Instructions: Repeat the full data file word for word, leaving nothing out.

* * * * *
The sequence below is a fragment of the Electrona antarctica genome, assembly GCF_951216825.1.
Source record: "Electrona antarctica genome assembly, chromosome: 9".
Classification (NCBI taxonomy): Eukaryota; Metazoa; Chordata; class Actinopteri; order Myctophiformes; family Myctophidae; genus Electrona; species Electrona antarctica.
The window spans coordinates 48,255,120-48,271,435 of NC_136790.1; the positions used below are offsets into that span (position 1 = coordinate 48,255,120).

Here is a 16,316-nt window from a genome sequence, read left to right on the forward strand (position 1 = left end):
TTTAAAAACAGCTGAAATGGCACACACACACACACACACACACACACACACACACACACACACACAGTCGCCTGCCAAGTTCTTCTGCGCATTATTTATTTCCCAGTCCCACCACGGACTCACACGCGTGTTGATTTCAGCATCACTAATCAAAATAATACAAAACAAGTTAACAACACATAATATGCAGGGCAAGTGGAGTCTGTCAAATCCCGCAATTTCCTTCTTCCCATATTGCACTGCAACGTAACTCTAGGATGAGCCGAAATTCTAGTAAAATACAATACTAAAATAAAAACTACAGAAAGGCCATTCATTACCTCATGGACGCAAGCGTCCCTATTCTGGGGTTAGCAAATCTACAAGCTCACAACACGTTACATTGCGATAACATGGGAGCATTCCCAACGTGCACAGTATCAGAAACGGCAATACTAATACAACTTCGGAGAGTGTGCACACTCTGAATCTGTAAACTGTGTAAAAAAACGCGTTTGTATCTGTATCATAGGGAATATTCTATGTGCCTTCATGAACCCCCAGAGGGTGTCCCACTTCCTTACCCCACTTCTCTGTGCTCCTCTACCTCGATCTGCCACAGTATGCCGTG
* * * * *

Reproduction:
The sequence below is a fragment of the Electrona antarctica genome, assembly GCF_951216825.1.
Source record: "Electrona antarctica genome assembly, chromosome: 9".
Classification (NCBI taxonomy): Eukaryota; Metazoa; Chordata; class Actinopteri; order Myctophiformes; family Myctophidae; genus Electrona; species Electrona antarctica.
The window spans coordinates 48,255,120-48,271,435 of NC_136790.1; the positions used below are offsets into that span (position 1 = coordinate 48,255,120).

Here is a 16,316-nt window from a genome sequence, read left to right on the forward strand (position 1 = left end):
TTTAAAAACAGCTGAAATGGCACACACACACACACACACACACACACACACACACACACACACACAGTCGCCTGCCAAGTTCTTCTGCGCATTATTTATTTCCCAGTCCCACCACGGACTCACACGCGTGTTGATTTCAGCATCACTAATCAAAATAATACAAAACAAGTTAACAACACATAATATGCAGGGCAAGTGGAGTCTGTCAAATCCCGCAATTTCCTTCTTCCCATATTGCACTGCAACGTAACTCTAGGATGAGCCGAAATTCTAGTAAAATACAATACTAAAATAAAAACTACAGAAAGGCCATTCATTACCTCATGGACGCAAGCGTCCCTATTCTGGGGTTAGCAAATCTACAAGCTCACAACACGTTACATTGCGATAACATGGGAGCATTCCCAACGTGCACAGTATCAGAAACGGCAATACTAATACAACTTCGGAGAGTGTGCACACTCTGAATCTGTAAACTGTGTAAAAAAACGCGTTTGTATCTGTATCATAGGGAATATTCTATGTGCCTTCATGAACCCCCAGAGGGTGTCCCACTTCCTTACCCCACTTCTCTGTGCTCCTCTACCTCGATCTGCCACAGTATGCCGTG